Shetland Islands

Shetland Island

Norwegian king annexed Shetland in 875. Then by 1471, the Northern Isles that includes the Shetland was transferred to the sovereignty of Scotland which was confirmed by the Parliament of Scotland by 1472. Smallpox afflicted its islands during 1700 until the vaccine helped to recover the population.

Landscape and Climate

Shetland measures around 170 kilometers on the northern part of mainland Scotland. It covers over 1, 468 square kilometers of the area with coastline and at most 100 islands. Of these islands, only 16 are inhabited including the Yell, Unst, and Fetlar. Faults and axes with unusual metamorphic rocks dominate the area. Also, there are over 23, 210 inhabitants in the island.

The temperature of Shetland ranges into its temperate and subpolar properties that bring moderate winters and summers. The temperature can be as high as + 7 degrees Celsius to as high as 18 degrees Celsius. The northern sky appears at times and some summer nights are filled with sunlight.


Agriculture, fishing, aquaculture, and petroleum industry dominates the economy of Shetlands. The central of which is fishing that catches over 75, 767 tons of fishes annually. Some important fishes include the herring, monkfish, and shellfish. Wool Harvest also makes this island accessible, including crops such as oats or barley that can be affected by harsh environment.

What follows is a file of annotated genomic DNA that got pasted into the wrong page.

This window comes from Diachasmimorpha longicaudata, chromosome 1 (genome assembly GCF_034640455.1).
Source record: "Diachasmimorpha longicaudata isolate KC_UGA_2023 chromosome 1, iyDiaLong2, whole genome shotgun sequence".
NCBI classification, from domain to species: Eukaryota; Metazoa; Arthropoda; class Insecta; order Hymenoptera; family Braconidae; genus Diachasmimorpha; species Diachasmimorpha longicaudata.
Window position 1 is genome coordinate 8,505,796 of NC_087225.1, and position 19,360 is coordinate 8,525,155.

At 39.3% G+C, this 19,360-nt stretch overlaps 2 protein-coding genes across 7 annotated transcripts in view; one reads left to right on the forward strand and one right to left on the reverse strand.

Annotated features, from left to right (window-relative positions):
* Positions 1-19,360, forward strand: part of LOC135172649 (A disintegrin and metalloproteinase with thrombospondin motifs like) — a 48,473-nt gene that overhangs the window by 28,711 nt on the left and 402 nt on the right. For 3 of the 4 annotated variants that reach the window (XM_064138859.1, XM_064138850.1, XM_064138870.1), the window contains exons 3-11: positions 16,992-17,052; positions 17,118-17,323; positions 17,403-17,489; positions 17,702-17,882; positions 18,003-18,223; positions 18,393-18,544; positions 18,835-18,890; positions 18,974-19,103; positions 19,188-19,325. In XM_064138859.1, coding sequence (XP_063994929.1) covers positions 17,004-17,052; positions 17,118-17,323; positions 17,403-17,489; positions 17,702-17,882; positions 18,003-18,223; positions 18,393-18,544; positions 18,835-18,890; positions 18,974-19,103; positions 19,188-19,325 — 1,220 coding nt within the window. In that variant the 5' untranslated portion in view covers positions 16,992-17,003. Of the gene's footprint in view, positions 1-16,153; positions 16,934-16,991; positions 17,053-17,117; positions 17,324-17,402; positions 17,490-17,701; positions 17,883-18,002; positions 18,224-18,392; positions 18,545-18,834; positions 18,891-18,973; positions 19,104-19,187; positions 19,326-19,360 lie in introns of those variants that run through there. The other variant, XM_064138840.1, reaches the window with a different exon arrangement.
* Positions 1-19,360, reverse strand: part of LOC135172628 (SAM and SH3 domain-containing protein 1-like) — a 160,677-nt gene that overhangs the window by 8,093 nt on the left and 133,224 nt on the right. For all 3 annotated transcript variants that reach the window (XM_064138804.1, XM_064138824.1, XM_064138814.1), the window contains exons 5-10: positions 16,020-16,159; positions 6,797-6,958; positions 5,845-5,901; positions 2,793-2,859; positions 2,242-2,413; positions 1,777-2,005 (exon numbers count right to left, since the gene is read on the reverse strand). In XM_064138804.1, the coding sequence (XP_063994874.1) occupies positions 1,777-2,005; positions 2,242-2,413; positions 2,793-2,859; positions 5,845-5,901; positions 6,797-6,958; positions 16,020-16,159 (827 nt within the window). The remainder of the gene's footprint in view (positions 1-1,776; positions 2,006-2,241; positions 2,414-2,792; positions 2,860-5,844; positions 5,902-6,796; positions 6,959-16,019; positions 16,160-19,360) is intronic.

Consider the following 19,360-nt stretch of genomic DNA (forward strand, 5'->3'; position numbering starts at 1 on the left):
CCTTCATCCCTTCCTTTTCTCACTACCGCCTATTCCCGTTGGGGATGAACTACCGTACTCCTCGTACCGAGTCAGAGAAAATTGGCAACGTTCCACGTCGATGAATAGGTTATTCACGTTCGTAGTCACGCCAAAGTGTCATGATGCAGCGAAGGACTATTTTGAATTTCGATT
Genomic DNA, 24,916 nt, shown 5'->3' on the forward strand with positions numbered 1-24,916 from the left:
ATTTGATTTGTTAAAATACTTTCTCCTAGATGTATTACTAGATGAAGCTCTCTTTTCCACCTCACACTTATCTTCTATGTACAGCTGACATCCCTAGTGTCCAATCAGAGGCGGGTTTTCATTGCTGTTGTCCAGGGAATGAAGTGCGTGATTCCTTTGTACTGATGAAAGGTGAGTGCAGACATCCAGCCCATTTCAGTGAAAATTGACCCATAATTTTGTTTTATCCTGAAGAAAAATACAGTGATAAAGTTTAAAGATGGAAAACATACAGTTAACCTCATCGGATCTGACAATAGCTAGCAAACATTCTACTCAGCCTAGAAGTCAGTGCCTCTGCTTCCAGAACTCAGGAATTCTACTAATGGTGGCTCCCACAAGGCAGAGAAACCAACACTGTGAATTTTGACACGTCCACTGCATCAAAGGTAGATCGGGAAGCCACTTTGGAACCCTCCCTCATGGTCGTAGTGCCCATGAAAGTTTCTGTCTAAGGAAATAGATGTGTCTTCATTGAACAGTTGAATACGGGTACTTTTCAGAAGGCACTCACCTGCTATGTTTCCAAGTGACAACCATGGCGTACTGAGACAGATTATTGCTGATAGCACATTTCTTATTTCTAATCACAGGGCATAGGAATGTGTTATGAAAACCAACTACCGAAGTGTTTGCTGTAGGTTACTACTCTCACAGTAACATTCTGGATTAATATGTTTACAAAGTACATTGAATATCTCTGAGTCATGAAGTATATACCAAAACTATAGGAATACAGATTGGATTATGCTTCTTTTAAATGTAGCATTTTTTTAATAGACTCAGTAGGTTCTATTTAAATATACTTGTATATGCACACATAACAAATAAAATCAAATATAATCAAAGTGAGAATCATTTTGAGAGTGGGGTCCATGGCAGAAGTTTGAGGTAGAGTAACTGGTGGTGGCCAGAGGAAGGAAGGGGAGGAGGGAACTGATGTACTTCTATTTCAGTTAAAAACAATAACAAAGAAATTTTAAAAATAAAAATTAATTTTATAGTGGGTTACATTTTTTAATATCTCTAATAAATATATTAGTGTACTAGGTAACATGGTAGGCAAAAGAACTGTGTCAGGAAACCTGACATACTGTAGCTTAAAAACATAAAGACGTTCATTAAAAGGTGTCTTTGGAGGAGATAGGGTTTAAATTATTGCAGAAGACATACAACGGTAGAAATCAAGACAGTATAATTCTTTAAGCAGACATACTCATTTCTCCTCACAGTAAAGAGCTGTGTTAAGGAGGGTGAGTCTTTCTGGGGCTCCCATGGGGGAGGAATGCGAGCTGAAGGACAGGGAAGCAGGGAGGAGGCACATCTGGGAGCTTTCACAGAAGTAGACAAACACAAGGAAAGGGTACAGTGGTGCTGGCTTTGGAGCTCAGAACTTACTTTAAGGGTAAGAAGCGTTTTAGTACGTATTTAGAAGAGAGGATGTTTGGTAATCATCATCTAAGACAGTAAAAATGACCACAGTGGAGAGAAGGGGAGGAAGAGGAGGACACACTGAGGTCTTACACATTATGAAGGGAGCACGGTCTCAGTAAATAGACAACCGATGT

The Shetland also caters the Sullom Voe, one of the largest terminals in Europe for oil and gas. These have been helpful in increasing public sectors such as social welfare, sports, art, and even art. The oil revenues help to find Shetland Charitable Trust carrying over hundred million sterling pounds. Efforts for a renewable source of energy also includes the wind power to create wind hydrogen system at significant cost to provide an enormous impact on energy.

Some summer nights are never dark, and it fascinates tourists. This area also serves as one of the favorite cruising destinations in the world. It offers a glimpse of fantastic natural reserves, from flora and fauna of the Shetland. There are grazing sheep and diverse plant species such as moss, Spring quill, and Scots lovage. The unique animals such as the black-browed albatross, snowy owls, and snow goose help to showcase the rich wildlife of Shetland.  There are also numerous attractions from the St. Margaret and the Sacred Heart in Lerwick, or the Scottish Episcopal Church that highlights different religion in the islands. The preserved ruins of the wheelhouse also showcase the most remarkable archaeological sites of the British Isles.